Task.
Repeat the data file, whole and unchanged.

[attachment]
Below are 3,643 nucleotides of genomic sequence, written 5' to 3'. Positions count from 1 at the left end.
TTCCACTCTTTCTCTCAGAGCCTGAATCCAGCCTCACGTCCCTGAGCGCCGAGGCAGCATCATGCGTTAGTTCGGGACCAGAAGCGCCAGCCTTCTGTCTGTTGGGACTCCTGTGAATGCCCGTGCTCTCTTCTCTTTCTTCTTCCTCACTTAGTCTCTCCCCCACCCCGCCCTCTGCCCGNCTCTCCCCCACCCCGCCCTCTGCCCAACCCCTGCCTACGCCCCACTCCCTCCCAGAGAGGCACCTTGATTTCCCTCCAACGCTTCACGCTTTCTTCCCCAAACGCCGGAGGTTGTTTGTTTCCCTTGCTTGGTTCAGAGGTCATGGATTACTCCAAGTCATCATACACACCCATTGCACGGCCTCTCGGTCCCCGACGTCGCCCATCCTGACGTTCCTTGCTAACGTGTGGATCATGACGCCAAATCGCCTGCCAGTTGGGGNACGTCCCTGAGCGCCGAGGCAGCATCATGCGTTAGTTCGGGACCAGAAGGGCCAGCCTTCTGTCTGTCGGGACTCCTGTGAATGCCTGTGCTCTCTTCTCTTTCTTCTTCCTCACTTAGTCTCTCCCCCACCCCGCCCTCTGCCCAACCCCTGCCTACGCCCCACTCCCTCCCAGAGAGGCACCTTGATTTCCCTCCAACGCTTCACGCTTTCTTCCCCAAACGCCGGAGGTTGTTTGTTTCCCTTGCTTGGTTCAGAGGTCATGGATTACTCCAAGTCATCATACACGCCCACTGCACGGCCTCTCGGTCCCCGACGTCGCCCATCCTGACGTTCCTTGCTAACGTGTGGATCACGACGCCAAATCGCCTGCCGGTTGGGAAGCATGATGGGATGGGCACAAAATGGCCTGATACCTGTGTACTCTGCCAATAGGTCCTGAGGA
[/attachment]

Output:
Below are 3,643 nucleotides of genomic sequence, written 5' to 3'. Positions count from 1 at the left end.
TTCCACTCTTTCTCTCAGAGCCTGAATCCAGCCTCACGTCCCTGAGCGCCGAGGCAGCATCATGCGTTAGTTCGGGACCAGAAGCGCCAGCCTTCTGTCTGTTGGGACTCCTGTGAATGCCCGTGCTCTCTTCTCTTTCTTCTTCCTCACTTAGTCTCTCCCCCACCCCGCCCTCTGCCCGNCTCTCCCCCACCCCGCCCTCTGCCCAACCCCTGCCTACGCCCCACTCCCTCCCAGAGAGGCACCTTGATTTCCCTCCAACGCTTCACGCTTTCTTCCCCAAACGCCGGAGGTTGTTTGTTTCCCTTGCTTGGTTCAGAGGTCATGGATTACTCCAAGTCATCATACACACCCATTGCACGGCCTCTCGGTCCCCGACGTCGCCCATCCTGACGTTCCTTGCTAACGTGTGGATCATGACGCCAAATCGCCTGCCAGTTGGGGNACGTCCCTGAGCGCCGAGGCAGCATCATGCGTTAGTTCGGGACCAGAAGGGCCAGCCTTCTGTCTGTCGGGACTCCTGTGAATGCCTGTGCTCTCTTCTCTTTCTTCTTCCTCACTTAGTCTCTCCCCCACCCCGCCCTCTGCCCAACCCCTGCCTACGCCCCACTCCCTCCCAGAGAGGCACCTTGATTTCCCTCCAACGCTTCACGCTTTCTTCCCCAAACGCCGGAGGTTGTTTGTTTCCCTTGCTTGGTTCAGAGGTCATGGATTACTCCAAGTCATCATACACGCCCACTGCACGGCCTCTCGGTCCCCGACGTCGCCCATCCTGACGTTCCTTGCTAACGTGTGGATCACGACGCCAAATCGCCTGCCGGTTGGGAAGCATGATGGGATGGGCACAAAATGGCCTGATACCTGTGTACTCTGCCAATAGGTCCTGAGGA